OSWEGO, NY – Oswego City School District Superintendent of Schools Ben Halsey updated the board of education and the public on the 2014-15 budget situation during Tuesday night’s board meeting in the OHS cafeteria.
And then, about three dozen speakers let him know what they thought of his tentative spending plan as well as the potential cuts it includes.
The district’s projected revenue for the next school year is $79.8 million and projected expenses are $81.5 million – a gap of $1.7 million.
Halsey’s spending plan would increase a four percent tax increase.
To close that gap, he is proposing cutting nine positions from the high school; seven teachers, a school counselor and the weight room supervisor. That would mean a savings of $887,099.
The Buc School is also another possible budget causality.
Eliminating the alternative school (all nine positions associated with it and associated costs) would result in a savings of $762,368.
Other possible reductions include two elementary teaching positions ($208,000), a clerical position at the middle school ($39,336) and 3.3 positions at the Transportation and Education centers – a mechanic, purchasing clerk, microfilm operator and a .3 director of literacy ($233,991).
All together, the savings would be $2,130,794, Halsey said.
He also proposed possible “efficiency reductions.”
These would include things like a reduction in board travel, athletic trainer overtime, reduction of modified soccer teams from four to two, reduction of two custodial vacancies and other things for a savings of $378,983.
Other potential reductions on the superintendent’s radar include a special education teacher, a school psychologist, the theater director and theater manager, 14 teaching assistants, five custodians, the play therapist, the director of security and there security officers among others.
That would result in a savings of $2,078,648.
“These reductions are, I think, worth looking at. This list was generated through discussions, brainstorming with individuals, some of my own input and input form others who have been in the district for along time … They are a working, rolling list,” Halsey told the standing-room-only crowd. “It is a working document. It is not a formal proposal.”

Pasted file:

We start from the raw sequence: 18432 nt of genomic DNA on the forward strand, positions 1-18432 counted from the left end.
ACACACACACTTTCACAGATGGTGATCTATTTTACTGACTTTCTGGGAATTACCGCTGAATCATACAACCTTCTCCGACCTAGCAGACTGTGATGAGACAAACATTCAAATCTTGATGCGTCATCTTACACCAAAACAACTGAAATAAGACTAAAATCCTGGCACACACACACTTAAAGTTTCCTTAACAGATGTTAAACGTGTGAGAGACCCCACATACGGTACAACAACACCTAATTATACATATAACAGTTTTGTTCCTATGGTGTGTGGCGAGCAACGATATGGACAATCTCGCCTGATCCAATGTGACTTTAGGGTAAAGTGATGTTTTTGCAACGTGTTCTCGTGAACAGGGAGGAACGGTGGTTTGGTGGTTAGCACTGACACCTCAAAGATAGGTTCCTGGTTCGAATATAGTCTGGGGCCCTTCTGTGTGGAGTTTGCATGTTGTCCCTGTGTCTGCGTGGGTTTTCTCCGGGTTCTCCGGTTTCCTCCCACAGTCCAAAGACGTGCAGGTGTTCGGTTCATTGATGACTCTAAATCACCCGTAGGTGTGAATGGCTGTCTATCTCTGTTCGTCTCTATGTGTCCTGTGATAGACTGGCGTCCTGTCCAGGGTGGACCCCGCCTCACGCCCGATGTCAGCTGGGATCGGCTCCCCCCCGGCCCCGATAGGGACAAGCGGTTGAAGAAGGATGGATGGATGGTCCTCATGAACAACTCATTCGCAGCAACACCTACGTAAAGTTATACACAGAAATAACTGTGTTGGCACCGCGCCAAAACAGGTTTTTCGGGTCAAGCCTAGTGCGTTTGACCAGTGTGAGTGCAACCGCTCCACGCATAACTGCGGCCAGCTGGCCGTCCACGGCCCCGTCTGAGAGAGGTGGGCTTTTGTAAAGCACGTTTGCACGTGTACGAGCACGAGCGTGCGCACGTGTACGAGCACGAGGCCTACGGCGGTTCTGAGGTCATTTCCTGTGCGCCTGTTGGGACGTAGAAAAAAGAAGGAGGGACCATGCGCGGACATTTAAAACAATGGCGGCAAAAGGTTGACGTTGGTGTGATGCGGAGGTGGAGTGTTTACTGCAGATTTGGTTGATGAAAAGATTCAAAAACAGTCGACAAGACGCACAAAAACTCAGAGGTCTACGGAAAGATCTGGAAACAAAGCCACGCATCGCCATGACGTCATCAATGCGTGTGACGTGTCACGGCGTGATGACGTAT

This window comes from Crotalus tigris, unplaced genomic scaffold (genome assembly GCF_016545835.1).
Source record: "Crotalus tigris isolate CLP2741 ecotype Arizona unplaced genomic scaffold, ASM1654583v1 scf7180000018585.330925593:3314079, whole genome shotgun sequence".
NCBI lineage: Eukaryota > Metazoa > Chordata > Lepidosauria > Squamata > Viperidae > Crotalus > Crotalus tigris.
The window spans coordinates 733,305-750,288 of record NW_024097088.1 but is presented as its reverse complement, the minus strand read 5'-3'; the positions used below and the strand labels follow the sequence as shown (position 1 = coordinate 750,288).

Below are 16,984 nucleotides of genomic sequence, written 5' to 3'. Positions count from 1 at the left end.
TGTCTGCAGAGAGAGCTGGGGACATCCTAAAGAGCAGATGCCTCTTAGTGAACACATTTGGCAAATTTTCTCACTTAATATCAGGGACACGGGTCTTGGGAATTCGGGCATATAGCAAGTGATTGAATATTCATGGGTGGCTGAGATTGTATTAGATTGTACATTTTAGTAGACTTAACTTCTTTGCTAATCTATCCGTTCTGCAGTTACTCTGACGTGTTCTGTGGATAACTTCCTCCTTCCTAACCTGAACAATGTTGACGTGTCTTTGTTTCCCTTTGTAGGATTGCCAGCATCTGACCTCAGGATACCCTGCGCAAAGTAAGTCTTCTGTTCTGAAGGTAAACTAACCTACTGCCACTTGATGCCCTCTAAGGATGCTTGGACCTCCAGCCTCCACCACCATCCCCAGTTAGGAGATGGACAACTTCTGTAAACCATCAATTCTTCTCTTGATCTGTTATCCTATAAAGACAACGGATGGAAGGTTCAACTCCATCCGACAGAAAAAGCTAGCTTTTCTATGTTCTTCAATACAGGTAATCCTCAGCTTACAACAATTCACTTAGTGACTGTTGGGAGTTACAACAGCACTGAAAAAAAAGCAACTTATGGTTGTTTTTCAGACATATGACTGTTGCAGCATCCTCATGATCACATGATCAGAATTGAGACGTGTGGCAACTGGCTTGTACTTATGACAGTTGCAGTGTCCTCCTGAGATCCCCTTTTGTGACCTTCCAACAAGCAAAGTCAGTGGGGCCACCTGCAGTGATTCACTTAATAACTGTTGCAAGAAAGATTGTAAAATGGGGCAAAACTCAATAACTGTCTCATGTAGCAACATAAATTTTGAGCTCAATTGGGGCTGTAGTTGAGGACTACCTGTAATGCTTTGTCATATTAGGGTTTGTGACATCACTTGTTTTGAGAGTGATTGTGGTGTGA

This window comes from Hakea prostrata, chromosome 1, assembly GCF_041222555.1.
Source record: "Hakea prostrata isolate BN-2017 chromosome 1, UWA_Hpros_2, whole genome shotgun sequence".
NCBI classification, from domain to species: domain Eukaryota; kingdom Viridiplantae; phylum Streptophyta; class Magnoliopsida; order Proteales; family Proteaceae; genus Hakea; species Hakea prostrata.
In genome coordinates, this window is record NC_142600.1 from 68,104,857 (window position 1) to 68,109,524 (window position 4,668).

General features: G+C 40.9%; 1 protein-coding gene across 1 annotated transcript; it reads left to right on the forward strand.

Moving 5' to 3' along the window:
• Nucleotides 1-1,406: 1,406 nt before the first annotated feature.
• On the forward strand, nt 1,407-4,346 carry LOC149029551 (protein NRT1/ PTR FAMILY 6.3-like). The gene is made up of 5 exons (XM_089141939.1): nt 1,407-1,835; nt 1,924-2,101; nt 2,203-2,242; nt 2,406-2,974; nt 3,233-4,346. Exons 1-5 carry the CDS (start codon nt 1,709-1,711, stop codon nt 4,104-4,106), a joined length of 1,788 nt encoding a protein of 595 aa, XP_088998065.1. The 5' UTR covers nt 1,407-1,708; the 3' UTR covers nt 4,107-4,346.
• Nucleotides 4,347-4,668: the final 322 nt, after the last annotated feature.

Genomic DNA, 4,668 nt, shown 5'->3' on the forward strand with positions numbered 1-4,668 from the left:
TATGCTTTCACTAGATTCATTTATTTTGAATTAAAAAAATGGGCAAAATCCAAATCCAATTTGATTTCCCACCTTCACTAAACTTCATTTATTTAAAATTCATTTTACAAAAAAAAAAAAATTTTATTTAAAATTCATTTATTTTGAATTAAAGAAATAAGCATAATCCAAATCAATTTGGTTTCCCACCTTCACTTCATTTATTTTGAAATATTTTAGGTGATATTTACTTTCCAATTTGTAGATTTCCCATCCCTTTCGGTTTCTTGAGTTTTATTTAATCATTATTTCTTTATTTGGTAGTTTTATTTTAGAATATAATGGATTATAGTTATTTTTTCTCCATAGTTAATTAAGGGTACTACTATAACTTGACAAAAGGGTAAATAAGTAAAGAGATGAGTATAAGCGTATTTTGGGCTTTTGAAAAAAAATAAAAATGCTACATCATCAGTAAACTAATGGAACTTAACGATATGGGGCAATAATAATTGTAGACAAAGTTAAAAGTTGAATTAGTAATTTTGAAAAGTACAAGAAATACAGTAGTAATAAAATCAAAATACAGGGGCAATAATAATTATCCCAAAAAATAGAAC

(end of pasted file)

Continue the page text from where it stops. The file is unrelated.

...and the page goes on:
All of the reductions amount to $4,588,425. The gap is $1.7 million, he pointed out.
“That gives us room to prioritize, to listen and discuss amongst each other what it is that we value going forward,” he said. “That gap is under the assumption of a four percent tax increase. We have to discuss as a community and as a school board and administration if we want to close that gap and leave the tax levy or lower the tax increase. We have lots of choices.”
The board and administration will discuss their options prior to the next meeting, in which they are likely to approve the budget they will present to the voters in May.
Several speakers Tuesday night spoke out against cutting the weight room supervisor. He would drop everything to help athletes and everyone else, they said.
The Big Picture (Buc) School received vigorous support from students as well as parents.
Speakers referred to the school as a family. They cited the safe and happy environment there. Many of the speakers said they would have dropped out of school if it hadn’t been for the Buc school. They said they didn’t know why the school was targeted, since it is only in its second year and has performed better than expected.
“Honestly, I don’t think I’d be able to make it without this school,” one Buc student told the board.
“This school teaches real world skills,” another said. “Cutting it would be a huge mistake.”
“It is a school of excellence,” according to Sue Sweet. “I’m proud to have a school like that in this city.”
Jim Jackson, who represents the district’s support staff, questioned why the district is considering laying off support when it hasn’t reduced the size of any of its facilities.
“I look at this and I think, ‘how do you justify cutting our numbers when there’s been no change to the district’s dynamics other than enrollment?’ I just don’t get it,” he said.
Others spoke about the importance the theater and the two positions. Cutting the positions would severely damage the theater and have a ripple affect on all the students, as well as the community members who use the facility, they said.
Several speakers pointed out that cutting the security positions would put students and staff at risk.
The superintendent applauded the speakers, especially the students, for stepping up and sharing their concerns with the board.